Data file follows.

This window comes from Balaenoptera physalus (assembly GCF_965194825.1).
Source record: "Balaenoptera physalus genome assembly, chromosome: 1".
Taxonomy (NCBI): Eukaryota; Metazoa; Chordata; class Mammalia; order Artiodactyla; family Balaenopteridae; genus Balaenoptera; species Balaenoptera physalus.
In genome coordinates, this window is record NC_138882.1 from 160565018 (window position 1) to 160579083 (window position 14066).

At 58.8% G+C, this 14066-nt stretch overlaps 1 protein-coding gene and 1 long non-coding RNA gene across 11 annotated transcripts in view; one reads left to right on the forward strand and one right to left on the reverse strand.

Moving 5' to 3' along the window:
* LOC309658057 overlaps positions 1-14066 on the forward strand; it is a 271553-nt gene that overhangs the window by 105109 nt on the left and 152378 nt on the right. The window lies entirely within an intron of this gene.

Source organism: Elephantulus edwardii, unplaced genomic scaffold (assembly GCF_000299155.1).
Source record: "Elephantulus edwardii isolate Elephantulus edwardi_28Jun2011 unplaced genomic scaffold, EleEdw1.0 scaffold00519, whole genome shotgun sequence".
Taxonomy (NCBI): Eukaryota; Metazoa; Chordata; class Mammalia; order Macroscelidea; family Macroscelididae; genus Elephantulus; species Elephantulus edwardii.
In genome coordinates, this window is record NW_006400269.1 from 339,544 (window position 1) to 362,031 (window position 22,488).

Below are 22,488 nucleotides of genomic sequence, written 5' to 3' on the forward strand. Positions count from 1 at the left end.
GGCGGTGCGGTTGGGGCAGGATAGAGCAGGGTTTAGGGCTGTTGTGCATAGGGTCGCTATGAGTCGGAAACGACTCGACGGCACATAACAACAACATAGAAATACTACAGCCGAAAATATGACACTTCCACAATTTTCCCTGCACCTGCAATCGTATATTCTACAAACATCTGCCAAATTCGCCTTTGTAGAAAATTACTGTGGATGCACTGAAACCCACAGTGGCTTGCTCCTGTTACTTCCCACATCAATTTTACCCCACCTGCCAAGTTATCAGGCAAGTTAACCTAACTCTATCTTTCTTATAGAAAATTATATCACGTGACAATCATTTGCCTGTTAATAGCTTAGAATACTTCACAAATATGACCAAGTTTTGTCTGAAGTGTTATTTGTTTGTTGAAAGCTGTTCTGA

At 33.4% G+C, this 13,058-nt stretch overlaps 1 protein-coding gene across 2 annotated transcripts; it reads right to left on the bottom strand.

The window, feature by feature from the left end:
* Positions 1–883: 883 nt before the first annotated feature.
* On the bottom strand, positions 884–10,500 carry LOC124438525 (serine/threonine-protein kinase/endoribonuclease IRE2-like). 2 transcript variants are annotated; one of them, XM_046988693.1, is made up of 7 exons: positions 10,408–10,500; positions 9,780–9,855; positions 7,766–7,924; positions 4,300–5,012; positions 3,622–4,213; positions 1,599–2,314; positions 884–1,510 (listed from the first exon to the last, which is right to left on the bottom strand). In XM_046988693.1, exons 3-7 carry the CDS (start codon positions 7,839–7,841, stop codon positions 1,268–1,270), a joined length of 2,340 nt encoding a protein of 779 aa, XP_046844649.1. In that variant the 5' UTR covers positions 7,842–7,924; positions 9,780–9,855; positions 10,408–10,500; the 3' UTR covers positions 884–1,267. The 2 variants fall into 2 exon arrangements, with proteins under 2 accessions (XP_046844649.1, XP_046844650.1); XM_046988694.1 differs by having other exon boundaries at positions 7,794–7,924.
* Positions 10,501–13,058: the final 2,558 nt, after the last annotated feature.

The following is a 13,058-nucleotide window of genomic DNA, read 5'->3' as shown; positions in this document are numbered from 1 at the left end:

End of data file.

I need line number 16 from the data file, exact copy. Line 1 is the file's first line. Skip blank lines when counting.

* Positions 1–883: 883 nt before the first annotated feature.